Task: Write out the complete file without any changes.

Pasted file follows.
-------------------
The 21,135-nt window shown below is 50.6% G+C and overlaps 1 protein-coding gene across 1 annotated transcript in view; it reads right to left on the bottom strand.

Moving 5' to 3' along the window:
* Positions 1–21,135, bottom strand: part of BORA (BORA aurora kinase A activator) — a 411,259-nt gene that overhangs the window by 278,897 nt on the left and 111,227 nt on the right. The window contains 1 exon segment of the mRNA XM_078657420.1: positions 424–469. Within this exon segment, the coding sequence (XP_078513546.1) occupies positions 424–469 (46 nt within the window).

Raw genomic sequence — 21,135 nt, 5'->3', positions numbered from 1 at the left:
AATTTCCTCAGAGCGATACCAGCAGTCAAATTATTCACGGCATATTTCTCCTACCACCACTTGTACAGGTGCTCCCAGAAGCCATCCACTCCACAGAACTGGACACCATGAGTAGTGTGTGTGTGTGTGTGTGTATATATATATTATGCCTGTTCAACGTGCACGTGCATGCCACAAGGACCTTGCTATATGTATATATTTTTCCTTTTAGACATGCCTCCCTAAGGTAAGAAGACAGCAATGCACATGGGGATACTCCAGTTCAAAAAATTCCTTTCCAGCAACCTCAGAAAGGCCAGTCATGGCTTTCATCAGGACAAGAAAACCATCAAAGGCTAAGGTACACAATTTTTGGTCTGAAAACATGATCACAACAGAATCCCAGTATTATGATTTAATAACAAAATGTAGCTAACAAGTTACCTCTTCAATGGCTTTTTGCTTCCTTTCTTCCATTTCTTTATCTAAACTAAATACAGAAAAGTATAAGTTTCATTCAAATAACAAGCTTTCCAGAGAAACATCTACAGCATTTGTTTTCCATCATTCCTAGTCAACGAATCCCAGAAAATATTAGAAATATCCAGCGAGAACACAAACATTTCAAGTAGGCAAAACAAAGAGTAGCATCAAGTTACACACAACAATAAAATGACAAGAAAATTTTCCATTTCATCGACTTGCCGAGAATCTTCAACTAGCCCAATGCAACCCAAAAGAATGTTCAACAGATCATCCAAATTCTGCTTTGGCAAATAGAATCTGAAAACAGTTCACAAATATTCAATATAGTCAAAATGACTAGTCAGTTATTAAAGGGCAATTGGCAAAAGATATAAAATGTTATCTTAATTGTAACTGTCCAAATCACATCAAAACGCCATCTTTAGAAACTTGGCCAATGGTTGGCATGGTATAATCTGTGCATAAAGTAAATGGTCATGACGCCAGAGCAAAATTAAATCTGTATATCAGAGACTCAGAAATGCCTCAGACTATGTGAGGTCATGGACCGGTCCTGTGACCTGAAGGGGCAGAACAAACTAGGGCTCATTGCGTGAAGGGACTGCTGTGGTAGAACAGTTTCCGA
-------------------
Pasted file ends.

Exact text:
The 21,135-nt window shown below is 50.6% G+C and overlaps 1 protein-coding gene across 1 annotated transcript in view; it reads right to left on the bottom strand.

Moving 5' to 3' along the window:
* Positions 1–21,135, bottom strand: part of BORA (BORA aurora kinase A activator) — a 411,259-nt gene that overhangs the window by 278,897 nt on the left and 111,227 nt on the right. The window contains 1 exon segment of the mRNA XM_078657420.1: positions 424–469. Within this exon segment, the coding sequence (XP_078513546.1) occupies positions 424–469 (46 nt within the window).

Raw genomic sequence — 21,135 nt, 5'->3', positions numbered from 1 at the left:
AATTTCCTCAGAGCGATACCAGCAGTCAAATTATTCACGGCATATTTCTCCTACCACCACTTGTACAGGTGCTCCCAGAAGCCATCCACTCCACAGAACTGGACACCATGAGTAGTGTGTGTGTGTGTGTGTGTATATATATATTATGCCTGTTCAACGTGCACGTGCATGCCACAAGGACCTTGCTATATGTATATATTTTTCCTTTTAGACATGCCTCCCTAAGGTAAGAAGACAGCAATGCACATGGGGATACTCCAGTTCAAAAAATTCCTTTCCAGCAACCTCAGAAAGGCCAGTCATGGCTTTCATCAGGACAAGAAAACCATCAAAGGCTAAGGTACACAATTTTTGGTCTGAAAACATGATCACAACAGAATCCCAGTATTATGATTTAATAACAAAATGTAGCTAACAAGTTACCTCTTCAATGGCTTTTTGCTTCCTTTCTTCCATTTCTTTATCTAAACTAAATACAGAAAAGTATAAGTTTCATTCAAATAACAAGCTTTCCAGAGAAACATCTACAGCATTTGTTTTCCATCATTCCTAGTCAACGAATCCCAGAAAATATTAGAAATATCCAGCGAGAACACAAACATTTCAAGTAGGCAAAACAAAGAGTAGCATCAAGTTACACACAACAATAAAATGACAAGAAAATTTTCCATTTCATCGACTTGCCGAGAATCTTCAACTAGCCCAATGCAACCCAAAAGAATGTTCAACAGATCATCCAAATTCTGCTTTGGCAAATAGAATCTGAAAACAGTTCACAAATATTCAATATAGTCAAAATGACTAGTCAGTTATTAAAGGGCAATTGGCAAAAGATATAAAATGTTATCTTAATTGTAACTGTCCAAATCACATCAAAACGCCATCTTTAGAAACTTGGCCAATGGTTGGCATGGTATAATCTGTGCATAAAGTAAATGGTCATGACGCCAGAGCAAAATTAAATCTGTATATCAGAGACTCAGAAATGCCTCAGACTATGTGAGGTCATGGACCGGTCCTGTGACCTGAAGGGGCAGAACAAACTAGGGCTCATTGCGTGAAGGGACTGCTGTGGTAGAACAGTTTCCGA